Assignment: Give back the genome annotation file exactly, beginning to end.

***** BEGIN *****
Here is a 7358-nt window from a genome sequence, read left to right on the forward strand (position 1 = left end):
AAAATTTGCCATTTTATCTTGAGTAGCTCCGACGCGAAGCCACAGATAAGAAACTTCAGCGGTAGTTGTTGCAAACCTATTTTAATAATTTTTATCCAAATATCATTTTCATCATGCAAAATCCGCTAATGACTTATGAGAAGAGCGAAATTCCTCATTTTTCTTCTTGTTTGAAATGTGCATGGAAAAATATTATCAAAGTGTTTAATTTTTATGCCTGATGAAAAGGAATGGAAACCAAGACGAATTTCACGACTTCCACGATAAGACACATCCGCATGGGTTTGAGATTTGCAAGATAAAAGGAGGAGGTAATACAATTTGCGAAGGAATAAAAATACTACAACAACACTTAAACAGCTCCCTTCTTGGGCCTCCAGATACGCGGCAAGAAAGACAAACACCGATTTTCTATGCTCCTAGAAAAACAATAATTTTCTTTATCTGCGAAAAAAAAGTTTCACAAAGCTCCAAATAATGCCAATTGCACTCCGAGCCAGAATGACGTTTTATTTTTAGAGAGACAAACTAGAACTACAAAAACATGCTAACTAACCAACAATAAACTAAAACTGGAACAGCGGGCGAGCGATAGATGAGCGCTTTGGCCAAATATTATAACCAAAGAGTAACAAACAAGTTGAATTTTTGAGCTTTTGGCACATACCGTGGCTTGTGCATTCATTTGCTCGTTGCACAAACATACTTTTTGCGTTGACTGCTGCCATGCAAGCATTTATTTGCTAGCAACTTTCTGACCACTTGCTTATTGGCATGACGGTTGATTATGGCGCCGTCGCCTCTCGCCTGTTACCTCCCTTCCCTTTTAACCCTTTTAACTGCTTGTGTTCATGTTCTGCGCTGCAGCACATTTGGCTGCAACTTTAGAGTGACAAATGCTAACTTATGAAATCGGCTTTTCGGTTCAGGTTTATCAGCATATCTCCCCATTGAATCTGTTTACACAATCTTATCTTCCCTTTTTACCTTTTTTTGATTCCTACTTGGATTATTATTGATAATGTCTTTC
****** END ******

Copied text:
Here is a 7358-nt window from a genome sequence, read left to right on the forward strand (position 1 = left end):
AAAATTTGCCATTTTATCTTGAGTAGCTCCGACGCGAAGCCACAGATAAGAAACTTCAGCGGTAGTTGTTGCAAACCTATTTTAATAATTTTTATCCAAATATCATTTTCATCATGCAAAATCCGCTAATGACTTATGAGAAGAGCGAAATTCCTCATTTTTCTTCTTGTTTGAAATGTGCATGGAAAAATATTATCAAAGTGTTTAATTTTTATGCCTGATGAAAAGGAATGGAAACCAAGACGAATTTCACGACTTCCACGATAAGACACATCCGCATGGGTTTGAGATTTGCAAGATAAAAGGAGGAGGTAATACAATTTGCGAAGGAATAAAAATACTACAACAACACTTAAACAGCTCCCTTCTTGGGCCTCCAGATACGCGGCAAGAAAGACAAACACCGATTTTCTATGCTCCTAGAAAAACAATAATTTTCTTTATCTGCGAAAAAAAAGTTTCACAAAGCTCCAAATAATGCCAATTGCACTCCGAGCCAGAATGACGTTTTATTTTTAGAGAGACAAACTAGAACTACAAAAACATGCTAACTAACCAACAATAAACTAAAACTGGAACAGCGGGCGAGCGATAGATGAGCGCTTTGGCCAAATATTATAACCAAAGAGTAACAAACAAGTTGAATTTTTGAGCTTTTGGCACATACCGTGGCTTGTGCATTCATTTGCTCGTTGCACAAACATACTTTTTGCGTTGACTGCTGCCATGCAAGCATTTATTTGCTAGCAACTTTCTGACCACTTGCTTATTGGCATGACGGTTGATTATGGCGCCGTCGCCTCTCGCCTGTTACCTCCCTTCCCTTTTAACCCTTTTAACTGCTTGTGTTCATGTTCTGCGCTGCAGCACATTTGGCTGCAACTTTAGAGTGACAAATGCTAACTTATGAAATCGGCTTTTCGGTTCAGGTTTATCAGCATATCTCCCCATTGAATCTGTTTACACAATCTTATCTTCCCTTTTTACCTTTTTTTGATTCCTACTTGGATTATTATTGATAATGTCTTTC